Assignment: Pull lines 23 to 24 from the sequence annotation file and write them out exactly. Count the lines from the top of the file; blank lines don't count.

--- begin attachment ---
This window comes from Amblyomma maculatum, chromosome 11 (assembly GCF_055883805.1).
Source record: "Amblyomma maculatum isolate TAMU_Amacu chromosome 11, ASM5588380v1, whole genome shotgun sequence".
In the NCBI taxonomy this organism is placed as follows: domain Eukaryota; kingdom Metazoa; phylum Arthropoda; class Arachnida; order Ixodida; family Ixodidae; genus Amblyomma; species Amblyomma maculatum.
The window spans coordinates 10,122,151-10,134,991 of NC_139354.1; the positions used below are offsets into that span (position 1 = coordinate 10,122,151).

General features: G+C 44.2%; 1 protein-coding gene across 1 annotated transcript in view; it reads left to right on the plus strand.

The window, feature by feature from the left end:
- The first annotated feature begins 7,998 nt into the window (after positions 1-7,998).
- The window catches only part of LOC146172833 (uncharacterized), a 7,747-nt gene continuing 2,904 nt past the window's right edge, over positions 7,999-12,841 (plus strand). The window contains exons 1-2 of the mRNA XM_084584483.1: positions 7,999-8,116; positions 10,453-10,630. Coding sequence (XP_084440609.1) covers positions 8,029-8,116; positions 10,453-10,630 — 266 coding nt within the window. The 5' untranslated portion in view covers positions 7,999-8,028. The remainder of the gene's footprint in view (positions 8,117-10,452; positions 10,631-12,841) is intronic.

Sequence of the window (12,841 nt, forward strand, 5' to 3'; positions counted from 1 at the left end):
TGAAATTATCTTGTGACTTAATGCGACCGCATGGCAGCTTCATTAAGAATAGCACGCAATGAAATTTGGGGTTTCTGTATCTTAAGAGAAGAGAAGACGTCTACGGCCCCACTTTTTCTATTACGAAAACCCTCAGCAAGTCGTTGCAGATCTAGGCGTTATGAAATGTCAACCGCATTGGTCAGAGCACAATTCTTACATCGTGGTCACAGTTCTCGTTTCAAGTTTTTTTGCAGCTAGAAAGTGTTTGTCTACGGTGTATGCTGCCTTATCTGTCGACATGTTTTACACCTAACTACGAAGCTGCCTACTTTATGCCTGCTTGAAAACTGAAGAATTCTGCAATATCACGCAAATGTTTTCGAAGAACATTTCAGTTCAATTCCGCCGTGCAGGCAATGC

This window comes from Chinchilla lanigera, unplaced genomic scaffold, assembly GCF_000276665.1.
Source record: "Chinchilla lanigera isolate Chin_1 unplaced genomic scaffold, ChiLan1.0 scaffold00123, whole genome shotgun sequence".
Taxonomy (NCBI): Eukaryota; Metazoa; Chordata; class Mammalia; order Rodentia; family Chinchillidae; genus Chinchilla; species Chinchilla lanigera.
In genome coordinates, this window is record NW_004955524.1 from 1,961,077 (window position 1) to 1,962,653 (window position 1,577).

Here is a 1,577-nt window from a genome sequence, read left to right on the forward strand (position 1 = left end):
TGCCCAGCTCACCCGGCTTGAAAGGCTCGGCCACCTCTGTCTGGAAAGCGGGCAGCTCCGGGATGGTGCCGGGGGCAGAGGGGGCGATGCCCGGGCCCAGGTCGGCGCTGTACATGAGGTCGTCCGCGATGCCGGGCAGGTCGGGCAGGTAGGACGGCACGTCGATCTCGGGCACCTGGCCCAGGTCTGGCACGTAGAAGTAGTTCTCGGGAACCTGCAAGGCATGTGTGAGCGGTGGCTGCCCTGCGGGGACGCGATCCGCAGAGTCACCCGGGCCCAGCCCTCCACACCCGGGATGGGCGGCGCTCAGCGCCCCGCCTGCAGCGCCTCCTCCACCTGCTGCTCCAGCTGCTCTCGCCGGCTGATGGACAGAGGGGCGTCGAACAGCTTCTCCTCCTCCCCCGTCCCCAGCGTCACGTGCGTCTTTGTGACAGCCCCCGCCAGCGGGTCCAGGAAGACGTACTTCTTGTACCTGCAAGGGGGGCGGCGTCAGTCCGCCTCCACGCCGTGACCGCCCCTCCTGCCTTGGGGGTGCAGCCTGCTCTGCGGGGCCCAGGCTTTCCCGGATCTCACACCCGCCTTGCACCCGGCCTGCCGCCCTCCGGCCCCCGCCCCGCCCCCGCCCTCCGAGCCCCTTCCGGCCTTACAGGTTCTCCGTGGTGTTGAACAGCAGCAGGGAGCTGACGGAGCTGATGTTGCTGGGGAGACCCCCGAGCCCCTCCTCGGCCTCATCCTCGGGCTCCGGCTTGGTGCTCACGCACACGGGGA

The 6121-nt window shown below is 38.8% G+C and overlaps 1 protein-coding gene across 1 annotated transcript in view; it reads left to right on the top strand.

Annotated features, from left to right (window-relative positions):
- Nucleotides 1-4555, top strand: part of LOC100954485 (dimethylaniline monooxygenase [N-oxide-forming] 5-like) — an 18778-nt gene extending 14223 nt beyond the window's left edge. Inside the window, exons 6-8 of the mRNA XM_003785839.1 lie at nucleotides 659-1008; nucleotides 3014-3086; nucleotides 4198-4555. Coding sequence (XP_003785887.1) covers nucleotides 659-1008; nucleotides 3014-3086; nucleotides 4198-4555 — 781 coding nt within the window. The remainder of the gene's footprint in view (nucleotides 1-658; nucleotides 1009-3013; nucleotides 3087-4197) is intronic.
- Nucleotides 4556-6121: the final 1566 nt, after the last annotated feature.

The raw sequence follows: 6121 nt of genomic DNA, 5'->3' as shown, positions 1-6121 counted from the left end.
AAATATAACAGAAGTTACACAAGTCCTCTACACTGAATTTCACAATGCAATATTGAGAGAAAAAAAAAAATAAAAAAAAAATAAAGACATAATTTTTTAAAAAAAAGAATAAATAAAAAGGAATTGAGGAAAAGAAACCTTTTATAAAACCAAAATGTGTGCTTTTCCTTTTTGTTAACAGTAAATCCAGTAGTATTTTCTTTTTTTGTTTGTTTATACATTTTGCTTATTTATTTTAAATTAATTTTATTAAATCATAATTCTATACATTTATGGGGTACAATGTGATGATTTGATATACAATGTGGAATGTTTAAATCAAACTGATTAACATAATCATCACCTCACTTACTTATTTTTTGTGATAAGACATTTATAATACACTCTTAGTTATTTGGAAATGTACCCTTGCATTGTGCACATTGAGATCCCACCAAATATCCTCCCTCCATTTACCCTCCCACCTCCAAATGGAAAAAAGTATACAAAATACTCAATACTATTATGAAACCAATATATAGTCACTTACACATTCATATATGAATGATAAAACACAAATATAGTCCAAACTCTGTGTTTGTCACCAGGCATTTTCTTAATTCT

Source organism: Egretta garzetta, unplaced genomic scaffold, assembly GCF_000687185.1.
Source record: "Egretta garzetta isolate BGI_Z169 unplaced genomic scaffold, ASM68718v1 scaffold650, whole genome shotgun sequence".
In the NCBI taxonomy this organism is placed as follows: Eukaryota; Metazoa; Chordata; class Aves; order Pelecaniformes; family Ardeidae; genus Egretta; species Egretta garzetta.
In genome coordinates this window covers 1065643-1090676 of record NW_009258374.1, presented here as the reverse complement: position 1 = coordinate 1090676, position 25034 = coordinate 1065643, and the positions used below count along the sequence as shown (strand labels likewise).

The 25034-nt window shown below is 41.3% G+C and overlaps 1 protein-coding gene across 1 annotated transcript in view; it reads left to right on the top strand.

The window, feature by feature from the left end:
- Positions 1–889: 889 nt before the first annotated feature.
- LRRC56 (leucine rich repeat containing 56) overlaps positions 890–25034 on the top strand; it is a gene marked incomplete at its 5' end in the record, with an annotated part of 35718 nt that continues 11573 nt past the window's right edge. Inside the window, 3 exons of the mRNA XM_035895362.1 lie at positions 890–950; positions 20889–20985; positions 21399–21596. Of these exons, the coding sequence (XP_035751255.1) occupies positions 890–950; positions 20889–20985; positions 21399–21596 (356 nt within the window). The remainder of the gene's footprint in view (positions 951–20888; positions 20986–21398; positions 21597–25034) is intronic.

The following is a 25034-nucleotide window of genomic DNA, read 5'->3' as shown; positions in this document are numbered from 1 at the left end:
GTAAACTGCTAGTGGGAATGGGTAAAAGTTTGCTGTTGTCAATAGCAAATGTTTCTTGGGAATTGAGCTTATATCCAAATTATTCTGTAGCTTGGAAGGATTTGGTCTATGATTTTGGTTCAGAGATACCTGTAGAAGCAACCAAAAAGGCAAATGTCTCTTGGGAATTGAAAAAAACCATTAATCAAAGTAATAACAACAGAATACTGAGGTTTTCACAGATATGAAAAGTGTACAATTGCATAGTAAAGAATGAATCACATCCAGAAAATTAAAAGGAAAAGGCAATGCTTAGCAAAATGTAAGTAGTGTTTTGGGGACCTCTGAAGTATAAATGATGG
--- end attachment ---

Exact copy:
Source organism: Egretta garzetta, unplaced genomic scaffold, assembly GCF_000687185.1.
Source record: "Egretta garzetta isolate BGI_Z169 unplaced genomic scaffold, ASM68718v1 scaffold650, whole genome shotgun sequence".